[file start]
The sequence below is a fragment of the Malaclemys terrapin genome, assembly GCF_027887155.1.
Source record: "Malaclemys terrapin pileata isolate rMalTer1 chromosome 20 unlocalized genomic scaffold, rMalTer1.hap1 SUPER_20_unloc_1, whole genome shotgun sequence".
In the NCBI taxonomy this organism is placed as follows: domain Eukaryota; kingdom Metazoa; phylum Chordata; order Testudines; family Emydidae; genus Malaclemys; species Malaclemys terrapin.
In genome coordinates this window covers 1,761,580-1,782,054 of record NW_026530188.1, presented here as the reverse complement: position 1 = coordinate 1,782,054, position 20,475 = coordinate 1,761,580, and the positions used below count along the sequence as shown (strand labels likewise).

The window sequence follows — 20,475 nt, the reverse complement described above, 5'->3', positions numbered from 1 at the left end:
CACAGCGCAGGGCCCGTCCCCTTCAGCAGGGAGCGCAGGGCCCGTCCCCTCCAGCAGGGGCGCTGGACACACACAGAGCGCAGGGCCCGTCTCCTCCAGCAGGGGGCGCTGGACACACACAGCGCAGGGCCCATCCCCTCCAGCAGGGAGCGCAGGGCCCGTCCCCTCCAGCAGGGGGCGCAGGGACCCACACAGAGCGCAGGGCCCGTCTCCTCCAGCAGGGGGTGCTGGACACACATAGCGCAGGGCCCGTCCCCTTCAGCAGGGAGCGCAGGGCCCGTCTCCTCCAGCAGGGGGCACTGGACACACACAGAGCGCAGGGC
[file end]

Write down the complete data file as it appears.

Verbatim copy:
The sequence below is a fragment of the Malaclemys terrapin genome, assembly GCF_027887155.1.
Source record: "Malaclemys terrapin pileata isolate rMalTer1 chromosome 20 unlocalized genomic scaffold, rMalTer1.hap1 SUPER_20_unloc_1, whole genome shotgun sequence".
In the NCBI taxonomy this organism is placed as follows: domain Eukaryota; kingdom Metazoa; phylum Chordata; order Testudines; family Emydidae; genus Malaclemys; species Malaclemys terrapin.
In genome coordinates this window covers 1,761,580-1,782,054 of record NW_026530188.1, presented here as the reverse complement: position 1 = coordinate 1,782,054, position 20,475 = coordinate 1,761,580, and the positions used below count along the sequence as shown (strand labels likewise).

The window sequence follows — 20,475 nt, the reverse complement described above, 5'->3', positions numbered from 1 at the left end:
CACAGCGCAGGGCCCGTCCCCTTCAGCAGGGAGCGCAGGGCCCGTCCCCTCCAGCAGGGGCGCTGGACACACACAGAGCGCAGGGCCCGTCTCCTCCAGCAGGGGGCGCTGGACACACACAGCGCAGGGCCCATCCCCTCCAGCAGGGAGCGCAGGGCCCGTCCCCTCCAGCAGGGGGCGCAGGGACCCACACAGAGCGCAGGGCCCGTCTCCTCCAGCAGGGGGTGCTGGACACACATAGCGCAGGGCCCGTCCCCTTCAGCAGGGAGCGCAGGGCCCGTCTCCTCCAGCAGGGGGCACTGGACACACACAGAGCGCAGGGC